Sen. Bernie Sanders said Sunday the United States should use aid to Israel as leverage to force its government to change its approach.
“If you want this money, you got to change your military strategy, Sanders (I-Vt.) said on CNN’s “State of the Union” when asked about a possible aid package for Israel to be considered by the Senate.
But the two senators who followed Sanders on that program were much more concerned about what Iran might be up to than what Israel is doing.
Sanders condemned both Hamas (“an awful terrorist organization”) and the Israeli government of Prime Minister Benjamin Netanyahu (whom he hopes will be voted out), calling for a two-state solution to the intractable crisis but not specifying how to create a path forward without Hamas, Netanyahu or war.
Saying “Hamas has got to go,” Sanders said Israel needed to “go after Hamas but do not kill innocent men, women and children.”
He emphasized: “We’ve got to stop the bombing now.”
When pressed by host Dana Bash on how it was possible to destroy Hamas without inflicting some level of civilian casualties, Sanders said military experts would be needed to explain that.
Sanders supported former President Barack Obama’s recent statements about how the situation in the Middle East required introspection and nuanced analysis. “If you want to solve the problem, then you have to take in the whole truth. And you then have to admit nobody’s hands are clean, that all of us are complicit to some degree,” Obama said in a recent interview.
Sanders backed Obama’s characterization of the situation as “a very complex issue.”
While decrying empty slogans on both sides of the conflict, Sanders also declined to endorse or condemn Rep. Rashida Tlaib’s (D-Mich.) criticism of President Joe Biden — she accused him of supporting “genocide” — even as he said attention needed to be paid to the rhetoric of Republicans on the subject, citing former President Donald Trump.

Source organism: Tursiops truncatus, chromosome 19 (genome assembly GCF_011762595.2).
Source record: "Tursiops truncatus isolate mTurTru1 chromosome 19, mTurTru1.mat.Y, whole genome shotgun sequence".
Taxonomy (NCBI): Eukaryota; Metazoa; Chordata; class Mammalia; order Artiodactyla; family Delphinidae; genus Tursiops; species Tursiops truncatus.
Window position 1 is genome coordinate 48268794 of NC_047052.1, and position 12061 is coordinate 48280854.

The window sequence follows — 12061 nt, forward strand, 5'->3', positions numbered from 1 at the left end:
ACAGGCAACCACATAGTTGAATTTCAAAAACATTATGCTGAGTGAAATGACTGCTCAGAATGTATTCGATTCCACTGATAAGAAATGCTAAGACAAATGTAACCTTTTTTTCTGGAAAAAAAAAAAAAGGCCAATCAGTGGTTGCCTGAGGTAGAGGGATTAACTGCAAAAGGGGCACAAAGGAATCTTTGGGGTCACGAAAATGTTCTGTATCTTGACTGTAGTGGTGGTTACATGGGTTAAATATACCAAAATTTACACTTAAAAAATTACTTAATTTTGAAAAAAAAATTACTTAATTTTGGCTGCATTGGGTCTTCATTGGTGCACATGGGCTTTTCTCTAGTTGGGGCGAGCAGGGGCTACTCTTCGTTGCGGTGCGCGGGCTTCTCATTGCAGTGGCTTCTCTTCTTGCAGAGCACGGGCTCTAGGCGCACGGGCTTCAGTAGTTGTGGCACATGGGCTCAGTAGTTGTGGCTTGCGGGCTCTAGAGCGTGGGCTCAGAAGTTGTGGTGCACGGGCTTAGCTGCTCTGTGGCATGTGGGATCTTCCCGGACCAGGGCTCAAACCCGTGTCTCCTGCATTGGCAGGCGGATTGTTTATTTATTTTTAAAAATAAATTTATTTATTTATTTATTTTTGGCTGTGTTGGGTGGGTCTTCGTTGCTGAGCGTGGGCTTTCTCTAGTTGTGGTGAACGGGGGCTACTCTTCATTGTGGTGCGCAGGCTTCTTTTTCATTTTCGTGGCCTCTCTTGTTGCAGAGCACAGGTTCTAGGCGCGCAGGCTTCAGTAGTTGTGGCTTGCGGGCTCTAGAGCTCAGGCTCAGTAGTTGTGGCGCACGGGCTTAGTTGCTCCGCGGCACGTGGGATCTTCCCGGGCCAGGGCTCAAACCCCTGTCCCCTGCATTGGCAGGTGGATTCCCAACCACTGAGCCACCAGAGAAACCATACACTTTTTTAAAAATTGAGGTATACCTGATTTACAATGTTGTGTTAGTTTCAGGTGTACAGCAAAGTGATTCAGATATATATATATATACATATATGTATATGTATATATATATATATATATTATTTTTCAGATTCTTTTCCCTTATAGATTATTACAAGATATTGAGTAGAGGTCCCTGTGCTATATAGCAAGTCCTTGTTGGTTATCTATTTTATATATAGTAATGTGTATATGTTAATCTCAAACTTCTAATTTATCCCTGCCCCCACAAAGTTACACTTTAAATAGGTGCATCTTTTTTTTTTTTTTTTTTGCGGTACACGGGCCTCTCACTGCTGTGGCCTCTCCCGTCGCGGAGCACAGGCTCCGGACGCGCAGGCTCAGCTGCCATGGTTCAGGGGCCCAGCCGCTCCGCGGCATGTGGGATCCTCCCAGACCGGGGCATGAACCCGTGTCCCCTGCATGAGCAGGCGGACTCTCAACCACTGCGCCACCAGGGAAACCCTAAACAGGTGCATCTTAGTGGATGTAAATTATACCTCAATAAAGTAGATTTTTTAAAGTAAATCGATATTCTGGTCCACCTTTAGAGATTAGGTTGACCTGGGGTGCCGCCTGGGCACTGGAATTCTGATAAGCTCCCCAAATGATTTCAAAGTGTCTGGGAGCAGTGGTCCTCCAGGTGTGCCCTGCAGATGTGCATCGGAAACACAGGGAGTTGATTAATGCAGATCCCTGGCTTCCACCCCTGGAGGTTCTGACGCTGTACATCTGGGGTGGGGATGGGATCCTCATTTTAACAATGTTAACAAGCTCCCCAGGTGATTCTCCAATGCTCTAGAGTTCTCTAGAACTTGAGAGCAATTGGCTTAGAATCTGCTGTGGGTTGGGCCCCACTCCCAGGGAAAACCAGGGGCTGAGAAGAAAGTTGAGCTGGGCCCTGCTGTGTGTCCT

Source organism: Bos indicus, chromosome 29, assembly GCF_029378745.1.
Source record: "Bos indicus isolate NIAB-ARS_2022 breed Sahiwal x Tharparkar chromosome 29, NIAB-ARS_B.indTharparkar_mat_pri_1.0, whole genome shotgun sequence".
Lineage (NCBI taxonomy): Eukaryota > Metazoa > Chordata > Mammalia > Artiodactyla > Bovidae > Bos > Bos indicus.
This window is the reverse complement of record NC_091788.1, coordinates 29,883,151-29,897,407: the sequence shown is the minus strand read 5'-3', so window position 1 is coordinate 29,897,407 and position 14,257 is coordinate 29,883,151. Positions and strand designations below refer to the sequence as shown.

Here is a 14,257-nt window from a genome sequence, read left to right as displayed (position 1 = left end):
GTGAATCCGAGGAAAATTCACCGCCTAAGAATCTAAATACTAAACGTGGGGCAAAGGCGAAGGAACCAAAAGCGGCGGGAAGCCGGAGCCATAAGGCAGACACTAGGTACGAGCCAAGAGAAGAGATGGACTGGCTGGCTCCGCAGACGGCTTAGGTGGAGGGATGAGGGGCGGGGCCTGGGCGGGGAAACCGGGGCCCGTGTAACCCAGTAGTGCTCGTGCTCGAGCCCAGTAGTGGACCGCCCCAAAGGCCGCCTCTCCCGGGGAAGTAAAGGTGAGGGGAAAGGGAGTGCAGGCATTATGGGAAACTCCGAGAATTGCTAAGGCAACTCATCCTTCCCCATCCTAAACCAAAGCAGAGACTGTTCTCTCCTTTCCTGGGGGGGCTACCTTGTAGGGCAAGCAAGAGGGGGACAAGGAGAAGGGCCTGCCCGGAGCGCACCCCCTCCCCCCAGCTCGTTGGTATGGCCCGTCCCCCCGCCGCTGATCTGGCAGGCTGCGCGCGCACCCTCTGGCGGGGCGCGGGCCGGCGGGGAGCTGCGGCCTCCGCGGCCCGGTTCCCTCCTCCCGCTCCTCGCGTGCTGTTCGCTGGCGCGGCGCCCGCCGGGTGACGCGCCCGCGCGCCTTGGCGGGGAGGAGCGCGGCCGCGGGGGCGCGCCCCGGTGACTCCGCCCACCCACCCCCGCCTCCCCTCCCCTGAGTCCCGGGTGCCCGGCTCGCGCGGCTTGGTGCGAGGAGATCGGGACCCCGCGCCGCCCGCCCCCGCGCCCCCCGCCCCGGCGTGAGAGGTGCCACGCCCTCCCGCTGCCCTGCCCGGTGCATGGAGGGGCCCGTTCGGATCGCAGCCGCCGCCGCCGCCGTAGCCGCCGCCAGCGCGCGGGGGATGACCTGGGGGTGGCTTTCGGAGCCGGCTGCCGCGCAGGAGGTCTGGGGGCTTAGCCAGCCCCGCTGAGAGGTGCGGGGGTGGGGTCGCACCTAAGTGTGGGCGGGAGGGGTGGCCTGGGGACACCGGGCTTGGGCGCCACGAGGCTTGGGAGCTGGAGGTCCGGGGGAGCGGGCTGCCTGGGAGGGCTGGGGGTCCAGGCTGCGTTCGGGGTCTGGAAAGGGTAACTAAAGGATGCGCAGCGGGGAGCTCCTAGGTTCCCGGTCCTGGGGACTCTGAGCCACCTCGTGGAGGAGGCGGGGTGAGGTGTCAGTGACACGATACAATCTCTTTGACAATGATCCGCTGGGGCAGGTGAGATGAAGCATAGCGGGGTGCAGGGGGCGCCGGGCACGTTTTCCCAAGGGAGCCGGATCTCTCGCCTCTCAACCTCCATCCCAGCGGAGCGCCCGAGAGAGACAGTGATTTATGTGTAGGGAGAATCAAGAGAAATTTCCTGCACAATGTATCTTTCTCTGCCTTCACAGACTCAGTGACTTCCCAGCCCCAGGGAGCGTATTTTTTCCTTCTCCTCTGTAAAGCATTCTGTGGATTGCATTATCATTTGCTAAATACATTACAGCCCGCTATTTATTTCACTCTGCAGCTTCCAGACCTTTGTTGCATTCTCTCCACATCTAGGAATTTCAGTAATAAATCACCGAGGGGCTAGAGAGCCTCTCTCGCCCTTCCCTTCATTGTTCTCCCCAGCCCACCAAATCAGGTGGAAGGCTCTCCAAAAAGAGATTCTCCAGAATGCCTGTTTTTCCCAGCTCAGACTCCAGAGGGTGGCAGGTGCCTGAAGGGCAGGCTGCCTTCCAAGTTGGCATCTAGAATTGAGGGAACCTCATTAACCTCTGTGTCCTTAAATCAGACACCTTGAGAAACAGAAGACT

“If anyone thinks that Trump is going to be better than Biden on this issue or any other issue, for that matter, I think they are sorely mistaken,” he said.
The two senators who followed Sanders on “State of the Union” were much more supportive of Israel and offered a different legislative priority, a resolution designed to deter Hezbollah attacks on Israel from Lebanon by threatening Iran, Hezbollah’s chief backer.
“It basically says,” Sen. Lindsey Graham (R-S.C.) said of the resolution to be introduced, “if the war expands, if Hezbollah opens up a second front in the north against Israel in a substantial way, to overwhelm the Iron Dome, then we should hit the Islamic republic of Iran. There is no Hamas without the Ayatollah’s support. There’s no Hezbollah without the Ayatollah’s support.”
Sen. Richard Blumenthal (D-Conn.) said of the resolution: “It’s aggressive, but it’s absolutely necessary.”
Graham rejected criticism of Israel for its conduct of the war, equating it to the way the United States conducted World War II after being attacked by Japan.
“One thing I want to say for sure is Israel is not engaged in genocide,” Graham said.
For his part, Blumenthal encouraged a humanitarian pause in the fighting, citing not only the need to help the citizenry of Gaza but also the release of the more than 200 Israeli captives.
He also said a visit to Israel after Hamas’ Oct. 7 attacks on civilians in southern Israel, which launched the current fighting, had been eye-opening.
“What we heard and saw was harrowing to us,” Blumenthal said.
Speaking on “Fox News Sunday,” Sen. Jack Reed (D-R.I.) also assailed Hamas but said there could be benefits to working directly with the Palestinian people.
“What we have to do is not speak to Hamas, they are intolerant,” he said. “We have to speak to the Palestinian people. We have to give them hope. We have to give them an aspiration so that they will break with Hamas.”